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Contract Law

Contract Law is the area of law most commonly encountered by citizens in everyday life. We all buy goods and services, we make deals with strangers and we work for employers based on certain terms and conditions. All these commercial transactions are governed by the law of contract. It is therefore hardly surprising that this is one of the most actively litigated- and most exhaustively examined- areas of law. Whether it is a dispute between a contractor and a property owner or a demand for money due and owing in a commercial transaction, people instinctively understand that contracts surround and effect them in countless ways every day. The posts below explore different aspects of contract law. Some of them describing the cutting edge of new caselaw. Others look back to precedents which can be hundreds of years old to illuminate current issues.

Fighting (1)

Litigation lawyers fight. If a lawyer is not generally fighting, he/she is not in litigation. Sometimes the lawyer is fighting for a plaintiff and sometimes the lawyer is fighting for the defendant.


Bait and Switch

“Overbooking” involves the sale of more “product” than a trader can supply (usually on the principle that some consumers will cancel).


Insolvent employers

It is a source of additional worry (above the prospect of unemployment) to employees who have been injured at work, to find that their employer is insolvent.


Please read that again..

Reference has been made in this blog to the necessity of having a lawyer in the conclusion of complex contracts. The same can be said of the necessity of having a lawyer on the interpretation of contracts. In Analog Devices v Zurich Insurance the Supreme Court affirmed the judgment of the High Court in favour of the plaintiff/respondent. The plaintiff had a factory in Limerick engaged in; the manufacture, research and design of high performance linear mix signal and digital […]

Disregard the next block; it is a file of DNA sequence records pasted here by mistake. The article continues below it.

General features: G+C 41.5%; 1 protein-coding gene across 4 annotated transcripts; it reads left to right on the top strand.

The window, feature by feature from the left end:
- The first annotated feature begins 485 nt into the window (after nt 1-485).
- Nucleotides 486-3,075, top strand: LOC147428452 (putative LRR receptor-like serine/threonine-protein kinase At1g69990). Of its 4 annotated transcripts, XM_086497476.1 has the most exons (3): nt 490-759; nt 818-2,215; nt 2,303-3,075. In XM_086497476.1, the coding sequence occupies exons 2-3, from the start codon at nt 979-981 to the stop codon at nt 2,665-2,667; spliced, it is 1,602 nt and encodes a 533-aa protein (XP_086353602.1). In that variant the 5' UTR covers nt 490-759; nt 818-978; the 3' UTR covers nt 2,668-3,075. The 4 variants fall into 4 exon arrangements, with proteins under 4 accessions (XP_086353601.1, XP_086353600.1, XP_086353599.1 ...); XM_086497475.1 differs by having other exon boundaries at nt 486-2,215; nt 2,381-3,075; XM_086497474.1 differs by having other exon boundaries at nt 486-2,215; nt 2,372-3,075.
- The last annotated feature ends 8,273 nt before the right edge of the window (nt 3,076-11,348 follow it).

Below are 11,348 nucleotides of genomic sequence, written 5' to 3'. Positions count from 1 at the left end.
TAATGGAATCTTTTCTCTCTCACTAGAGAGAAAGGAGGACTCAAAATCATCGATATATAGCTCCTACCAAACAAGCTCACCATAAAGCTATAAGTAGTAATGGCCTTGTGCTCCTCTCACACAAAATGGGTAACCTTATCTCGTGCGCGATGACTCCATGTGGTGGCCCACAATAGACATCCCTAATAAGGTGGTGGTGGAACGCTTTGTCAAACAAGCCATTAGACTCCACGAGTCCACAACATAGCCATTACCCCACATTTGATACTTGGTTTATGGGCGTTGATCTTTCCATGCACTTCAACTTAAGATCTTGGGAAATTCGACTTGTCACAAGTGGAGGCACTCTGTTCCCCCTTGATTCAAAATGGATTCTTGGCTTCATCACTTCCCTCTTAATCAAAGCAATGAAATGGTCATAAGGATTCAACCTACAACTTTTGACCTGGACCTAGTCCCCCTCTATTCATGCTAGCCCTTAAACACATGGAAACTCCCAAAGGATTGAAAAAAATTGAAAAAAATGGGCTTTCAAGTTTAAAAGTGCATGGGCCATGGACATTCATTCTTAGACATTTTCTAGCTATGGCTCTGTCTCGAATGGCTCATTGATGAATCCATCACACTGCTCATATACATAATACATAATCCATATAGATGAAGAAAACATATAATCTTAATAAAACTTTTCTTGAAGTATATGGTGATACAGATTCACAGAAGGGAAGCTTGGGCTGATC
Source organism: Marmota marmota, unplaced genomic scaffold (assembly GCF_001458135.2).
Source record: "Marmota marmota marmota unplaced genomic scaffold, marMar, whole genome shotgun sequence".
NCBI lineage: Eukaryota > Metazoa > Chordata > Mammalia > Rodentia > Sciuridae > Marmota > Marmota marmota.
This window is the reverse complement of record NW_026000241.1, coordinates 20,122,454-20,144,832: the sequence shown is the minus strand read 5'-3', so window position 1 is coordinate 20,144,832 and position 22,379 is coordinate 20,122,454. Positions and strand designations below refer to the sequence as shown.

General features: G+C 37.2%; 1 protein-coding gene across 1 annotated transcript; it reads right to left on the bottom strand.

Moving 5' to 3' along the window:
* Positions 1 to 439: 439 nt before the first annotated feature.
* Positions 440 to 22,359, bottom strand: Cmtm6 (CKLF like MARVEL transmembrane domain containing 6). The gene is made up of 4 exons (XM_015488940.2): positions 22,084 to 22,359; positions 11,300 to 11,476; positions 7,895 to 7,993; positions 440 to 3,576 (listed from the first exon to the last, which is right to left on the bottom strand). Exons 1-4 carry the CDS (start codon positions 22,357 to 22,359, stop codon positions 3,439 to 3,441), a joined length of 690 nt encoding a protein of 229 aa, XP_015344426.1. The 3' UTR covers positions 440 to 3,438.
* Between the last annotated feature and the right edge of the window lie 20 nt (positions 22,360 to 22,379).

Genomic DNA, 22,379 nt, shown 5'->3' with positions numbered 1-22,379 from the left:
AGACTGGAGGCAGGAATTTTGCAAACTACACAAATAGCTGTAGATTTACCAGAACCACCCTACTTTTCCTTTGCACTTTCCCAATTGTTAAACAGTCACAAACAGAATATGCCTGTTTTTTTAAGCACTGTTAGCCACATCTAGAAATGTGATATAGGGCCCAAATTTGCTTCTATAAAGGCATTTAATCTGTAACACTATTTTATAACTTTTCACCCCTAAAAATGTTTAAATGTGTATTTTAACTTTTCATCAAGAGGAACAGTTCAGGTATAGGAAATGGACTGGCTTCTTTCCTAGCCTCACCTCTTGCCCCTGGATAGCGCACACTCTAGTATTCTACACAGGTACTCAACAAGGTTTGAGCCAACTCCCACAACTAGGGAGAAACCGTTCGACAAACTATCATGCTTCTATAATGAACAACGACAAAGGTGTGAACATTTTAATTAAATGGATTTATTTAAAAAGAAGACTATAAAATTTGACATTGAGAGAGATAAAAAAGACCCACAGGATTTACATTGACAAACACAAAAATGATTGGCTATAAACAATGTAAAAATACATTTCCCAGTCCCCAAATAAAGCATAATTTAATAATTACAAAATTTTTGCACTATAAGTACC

Repeat what I just said, please

As the court noted, there was not a clear contract in writing agreed between the parties. (Drawings and specifications were not sufficient to meet the need).


Builder’s GUBU

The court held that the Defendant was not answerable for the cost of demolition and reconstruction because the Plaintiff had not informed it of the need for a continuous pour.


Holiday Hell

The Plaintiffs wished to take their honeymoon in Sharm El Sheikh in Egypt. Having booked, they were alarmed to receive reports that their hotel was being overbooked. They checked with Panorama and were reassured that was not the case. On arrival in Egypt they found it was the case and they were declined accommodation in the hotel contracted for.


Contract Law (2)

Sam Goldwyn (of Metro-Goldwyn-Mayer, the US film producers) said of oral contracts, that they were not worth the paper they were written on. He was right, because of the lack of certainty they embody. Inevitably the two interlocutors making the “oral contract” will have differing recollections of the terms agreed. Litigation on such a contract is an unpredictable gamble.


Contract Law (1)

Signing a contract for a new roadway (or a new building) is a significant matter. The contract will have to provide for a great number of things, not least the specification for the type or quality of road or building.


Dud Motor Cars

The consumer has a choice of suing the Finance Company and the motor dealer who “sold” the car to the consumer or just the Finance Company.